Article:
From single genomes to natural microbial communities : novel methods for the high-throughput analysis of genomic sequences

Krause L (2007)
Bielefeld (Germany): Bielefeld University.

Download
OA
Bielefeld Dissertation | English
Author
Supervisor
Stoye, Jens (Prof. Dr.)
Abstract
Advances in sequencing technologies provide the opportunity to rapidly produce vast genomic data sets at a low price. In particular, the recently developed, ultra-fast 454 pyrosequencing has dramatically reduced the cost and time requirements per sequenced base pair. Furthermore, novel methods have been developed that enable sequencing of the 99 percent of microbes that are difficult to access with conventional, culture-dependent approaches. These culture-independent methods launch the exciting field of metagenomics - the study of the collective genomes (metagenomes) of free-living microbial communities. In light of the immense data sets produced, sequence analysis is still a contemporary, ongoing challenge in computational biology. Additionally, new demands arise from the short length of sequence reads produced by ultra-fast sequencing techniques. In the field of whole-genome research, accurate methods are required for identifying and functionally characterizing the gene content of organisms, thus reducing the required manual effort while at the same time producing high-quality annotations. On the other hand, metagenomes are nowadays routinely sequenced, and an increasing number of metagenomic projects is expected in the near future (Pennisi, 2007), but their computational analysis is still in its infancy. In the presented thesis, state-of-the-art machine learning techniques as well as algorithmic and statistical methods are employed for the high-throughput analysis and characterization of large genomic data sets. First, the gene finding software GISMO was developed, which combines the search for protein domains using profile hidden Markov models (pHMMs) with a sequence composition-based classification using a Support Vector Machine. This combined strategy is able to unveil almost the complete gene content of prokaryotic genomes in a fully automated manner. GISMO has already been extensively employed in the international effort to "Annotate a Thousand Genomes" as well as in various genome annotation and re-annotation projects. Furthermore, a novel gene finding algorithm for metagenomic data sets was developed. It is robust for most problems encountered when predicting genes in metagenomes, including short sequence length and low sequence quality. Thereby, the algorithm allows to hunt for novel, unknown genes carried by organisms that cannot be sequenced using conventional, culture dependent techniques. Finally, methods were devised for characterizing short-read metagenomes obtained by pyrosequencing. Following the pHMM-based identification of gene fragments, the latter are categorized into functional groups. Additionally, the source organisms (taxonomic origins) of gene fragments are predicted. The resulting genetic and taxonomic profiles can in turn be used to unveil important trends in the gene content, metabolism, and species composition of the underlying microbial communities.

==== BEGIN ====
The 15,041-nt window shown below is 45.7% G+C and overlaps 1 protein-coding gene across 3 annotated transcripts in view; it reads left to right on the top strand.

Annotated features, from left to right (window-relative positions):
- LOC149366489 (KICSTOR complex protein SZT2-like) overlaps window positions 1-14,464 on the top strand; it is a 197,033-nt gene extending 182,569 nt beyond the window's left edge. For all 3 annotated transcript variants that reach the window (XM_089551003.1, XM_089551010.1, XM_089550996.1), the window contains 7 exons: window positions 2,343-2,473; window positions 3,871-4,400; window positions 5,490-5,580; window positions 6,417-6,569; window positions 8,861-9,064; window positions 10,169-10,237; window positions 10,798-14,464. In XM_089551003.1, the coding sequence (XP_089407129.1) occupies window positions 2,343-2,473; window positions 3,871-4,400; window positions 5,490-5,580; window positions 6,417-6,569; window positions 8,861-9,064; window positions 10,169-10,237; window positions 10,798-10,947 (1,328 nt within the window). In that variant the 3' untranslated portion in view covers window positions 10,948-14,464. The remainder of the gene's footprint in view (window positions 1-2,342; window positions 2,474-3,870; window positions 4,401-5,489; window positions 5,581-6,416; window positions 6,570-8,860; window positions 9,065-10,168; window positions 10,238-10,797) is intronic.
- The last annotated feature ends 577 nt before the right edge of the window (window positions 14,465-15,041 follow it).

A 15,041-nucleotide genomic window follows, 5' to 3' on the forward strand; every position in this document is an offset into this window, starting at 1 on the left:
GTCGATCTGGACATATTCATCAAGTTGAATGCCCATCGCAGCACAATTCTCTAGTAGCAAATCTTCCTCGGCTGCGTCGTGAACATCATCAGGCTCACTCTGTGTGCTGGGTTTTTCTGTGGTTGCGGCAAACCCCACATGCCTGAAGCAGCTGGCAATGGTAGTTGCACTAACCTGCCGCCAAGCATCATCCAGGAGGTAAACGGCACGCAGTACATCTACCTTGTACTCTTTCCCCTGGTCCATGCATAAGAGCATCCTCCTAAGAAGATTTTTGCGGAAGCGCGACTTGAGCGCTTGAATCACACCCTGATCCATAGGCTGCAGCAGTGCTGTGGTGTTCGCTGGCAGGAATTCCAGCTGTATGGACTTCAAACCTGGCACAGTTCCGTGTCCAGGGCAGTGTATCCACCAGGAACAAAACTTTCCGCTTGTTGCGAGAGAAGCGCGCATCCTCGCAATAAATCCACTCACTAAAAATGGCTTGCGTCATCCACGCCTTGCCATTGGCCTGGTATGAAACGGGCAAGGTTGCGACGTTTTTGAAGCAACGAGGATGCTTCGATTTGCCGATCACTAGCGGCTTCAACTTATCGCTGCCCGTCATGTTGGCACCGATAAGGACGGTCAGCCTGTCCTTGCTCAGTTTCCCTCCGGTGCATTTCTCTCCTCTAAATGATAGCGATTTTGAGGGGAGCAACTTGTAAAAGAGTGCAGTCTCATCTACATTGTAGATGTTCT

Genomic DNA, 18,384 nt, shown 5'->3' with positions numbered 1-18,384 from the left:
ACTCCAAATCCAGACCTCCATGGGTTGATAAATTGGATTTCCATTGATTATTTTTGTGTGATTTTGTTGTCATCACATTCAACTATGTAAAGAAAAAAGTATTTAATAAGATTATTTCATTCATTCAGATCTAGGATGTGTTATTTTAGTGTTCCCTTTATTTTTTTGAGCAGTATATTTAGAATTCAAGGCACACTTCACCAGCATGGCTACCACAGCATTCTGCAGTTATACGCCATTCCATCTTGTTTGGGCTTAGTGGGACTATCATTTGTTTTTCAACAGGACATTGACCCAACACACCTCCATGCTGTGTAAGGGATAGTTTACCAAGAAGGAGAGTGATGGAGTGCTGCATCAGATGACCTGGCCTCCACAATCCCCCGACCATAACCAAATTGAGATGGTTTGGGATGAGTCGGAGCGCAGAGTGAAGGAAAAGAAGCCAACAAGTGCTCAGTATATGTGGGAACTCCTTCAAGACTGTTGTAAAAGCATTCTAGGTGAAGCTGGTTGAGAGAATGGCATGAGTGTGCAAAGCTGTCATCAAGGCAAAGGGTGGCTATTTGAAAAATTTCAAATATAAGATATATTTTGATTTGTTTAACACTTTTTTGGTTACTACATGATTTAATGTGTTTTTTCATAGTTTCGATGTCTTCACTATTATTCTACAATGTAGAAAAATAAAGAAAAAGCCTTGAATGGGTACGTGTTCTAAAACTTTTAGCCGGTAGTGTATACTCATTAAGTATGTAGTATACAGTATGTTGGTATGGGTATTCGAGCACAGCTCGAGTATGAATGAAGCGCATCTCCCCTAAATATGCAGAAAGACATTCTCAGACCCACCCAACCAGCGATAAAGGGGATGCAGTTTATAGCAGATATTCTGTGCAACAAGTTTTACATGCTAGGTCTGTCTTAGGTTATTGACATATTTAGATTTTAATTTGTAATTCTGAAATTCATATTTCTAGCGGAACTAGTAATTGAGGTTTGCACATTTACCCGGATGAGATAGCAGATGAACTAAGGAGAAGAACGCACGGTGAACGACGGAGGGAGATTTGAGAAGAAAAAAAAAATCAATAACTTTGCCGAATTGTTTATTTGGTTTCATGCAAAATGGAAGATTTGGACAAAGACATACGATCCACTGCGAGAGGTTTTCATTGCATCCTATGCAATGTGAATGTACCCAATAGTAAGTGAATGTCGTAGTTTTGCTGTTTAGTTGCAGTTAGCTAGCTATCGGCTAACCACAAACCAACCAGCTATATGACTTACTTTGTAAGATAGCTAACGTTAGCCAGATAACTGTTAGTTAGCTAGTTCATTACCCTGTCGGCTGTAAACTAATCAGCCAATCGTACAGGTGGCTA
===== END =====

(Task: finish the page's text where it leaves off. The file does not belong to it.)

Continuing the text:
Year
PUB-ID

Cite this

Krause L. From single genomes to natural microbial communities : novel methods for the high-throughput analysis of genomic sequences. Bielefeld (Germany): Bielefeld University; 2007.
Krause, L. (2007). From single genomes to natural microbial communities : novel methods for the high-throughput analysis of genomic sequences. Bielefeld (Germany): Bielefeld University.
Krause, L. (2007). From single genomes to natural microbial communities : novel methods for the high-throughput analysis of genomic sequences. Bielefeld (Germany): Bielefeld University.
Krause, L., 2007. From single genomes to natural microbial communities : novel methods for the high-throughput analysis of genomic sequences, Bielefeld (Germany): Bielefeld University.
L. Krause, From single genomes to natural microbial communities : novel methods for the high-throughput analysis of genomic sequences, Bielefeld (Germany): Bielefeld University, 2007.
Krause, L.: From single genomes to natural microbial communities : novel methods for the high-throughput analysis of genomic sequences. Bielefeld University, Bielefeld (Germany) (2007).
Krause, Lutz. From single genomes to natural microbial communities : novel methods for the high-throughput analysis of genomic sequences. Bielefeld (Germany): Bielefeld University, 2007.
Main File(s)
Access Level
OA Open Access

This data publication is cited in the following publications:
This publication cites the following data publications:

Export

0 Marked Publications

Open Data PUB

Search this title in

Google Scholar